Once Again, I Gotta Give Ben His Props

February 8th, 2012 at 8:05 am

I thought Federal Reserve chair Ben Bernanke once again showed some mettle in these remarks to the Senate Budget Committee on the economic outlook.   He’s not at all swept up in optimism about recent improvements—he’s particularly on point regarding continued weaknesses in the job market—and he clearly cites all the reasons to keep pressing on monetary stimulus.

One note on taxes, because this came up on Larry Kudlow’s show last night.  Ben correctly warned, based on the same type of analysis I show here, that the fiscal drag from the tax increases under current law—full Bush sunset, AMT hits a lot more people—would be too much for a still weak economy to absorb in 2013.

As the WaPo put it:

…the Fed chief continued to stress that a sharp, immediate push to reduce the deficit could harm the recovery in the upcoming months. In January 2013, he pointed out, the George W. Bush tax cuts will expire, and the major spending cuts triggered by the Budget Control Act will take effect, absent any further action by Congress. As a result, “there will be sharp change in fiscal stance of the federal government. Without compensating action, it would indeed slow the recovery,” Bernanke told the committee members.

I think Bernanke knows he’s operating from a playbook where the Fed is the only game in town in terms of stimulus.  The economy still needs a boost—he called the pace of recovery “frustratingly slow”—but he knows Congress will be MIA for the indefinite future, and that means little new fiscal stimulus will be forthcoming.

That doesn’t mean, as my buddy Larry K suggested, that Ben is some kind of supply-sider who believes any tax increase will tank the economy.   He’s got perfectly legit street cred on the need for balanced deficit reduction, and he understands that new revenues will have to be part of that deal.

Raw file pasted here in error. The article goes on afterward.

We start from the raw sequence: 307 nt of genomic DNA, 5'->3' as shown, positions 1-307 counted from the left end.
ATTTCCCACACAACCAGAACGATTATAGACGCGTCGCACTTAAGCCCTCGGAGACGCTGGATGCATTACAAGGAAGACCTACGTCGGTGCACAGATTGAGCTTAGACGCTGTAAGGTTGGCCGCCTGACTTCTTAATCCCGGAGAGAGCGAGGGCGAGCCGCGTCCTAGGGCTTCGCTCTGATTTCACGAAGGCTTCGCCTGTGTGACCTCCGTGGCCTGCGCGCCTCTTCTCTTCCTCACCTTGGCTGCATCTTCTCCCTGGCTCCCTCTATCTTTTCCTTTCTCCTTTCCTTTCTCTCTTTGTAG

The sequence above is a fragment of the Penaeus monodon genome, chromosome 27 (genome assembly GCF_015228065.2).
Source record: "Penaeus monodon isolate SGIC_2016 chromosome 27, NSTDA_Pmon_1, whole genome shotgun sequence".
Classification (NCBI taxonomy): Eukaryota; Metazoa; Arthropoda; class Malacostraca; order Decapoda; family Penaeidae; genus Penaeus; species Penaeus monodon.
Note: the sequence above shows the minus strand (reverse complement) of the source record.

The issue here is, of course, timing, and the 2.5% of GDP fiscal drag in 2013 (Zandi’s number) embedded in current law is way too much for what will still be a recovering economy.   The highend cuts should definitely expire on schedule, but the rest should be phased out as things improve.

So, as I’ve said before, nobody’s perfect, but Bernanke is doing great work.  I like the aggressiveness, the creativity (the use of their balance sheet while their main tool–the benchmark interest rate–is bound by zero), the transparency and signalling, the clear-eyed assessment of the still-weak economy…I even like the neatly-trimmed beard.

All’s I’m saying Ben, is that if Perry comes after you, I’ve got your back.

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4 comments in reply to "Once Again, I Gotta Give Ben His Props"

  1. Comma1 says:

    I’m sorry, we are on the same side here, but I disagree with you. The time for fixing the situation with mutterings of testimony at Senate committee hearings ended the day after Lehman Brothers collapsed. Bernanke knew it then too. He didn’t respond to the Wall St. welfare crisis by waiting a month to give testimony and give precatory suggestions about what might be useful to help out his buddies. No. He got something done.

    But somehow, near four years into this doom, with a decimated employment situation — no new jobs for a decade, it’s worth repeating , a decade… 10 years, and Bernanke is getting praised for this? Garbage. If he was an employee he would have been fired a long time ago. Shame on you for praising someone who has performed so poorly in the face of such suffering. As far as I can tell history is not going to be praising his beard, history won’t be praising Geithner’s jokes either. I think it much more likely that history will be saying these men presided over the destruction of Western preeminence and the promise of an economic system that included a middle class.



    • Jared Bernstein says:

      You’re right about past mistakes. And I don’t mean to downplay them–they’re very serious and caused major suffering that could have been avoided if he and others had better insights into what was actually going on. But he appears to me to have learned something and you don’t see nearly enough of that from big shots in this field…they tend to think they have it all figured out and when the facts don’t fit the theory, they twist the facts.

  2. Allan Lane says:

    Jared, usually on the left we say there was no Bush boom. If that’s so, we have to ask why the Bush tax cuts were so un-stimulative (at least if we’re some sort of Keynesians). Why wasn’t there a boom? But if they didn’t cause a boom, why would their withdrawal cause much of a bust? Did it all just go to expand the bubble somehow since so much went to the wealthy? I know only enough economics to ask the question, not to answer it. Are some of my assumptions wrong?

  3. Michael says:

    Bernanke’s hit the edge of his ideology’s capacity to deal with reality, and rather than sit and seriously come up with a new ideology that contains the new information he has, he’s flailing ad hoc.

    Because Bernanke is smart and experienced, it’s not terrible. But if one follows Bernanke’s thinking to its logical conclusion, he needs to have the Fed hire a bunch of people to do infrastructure improvements.

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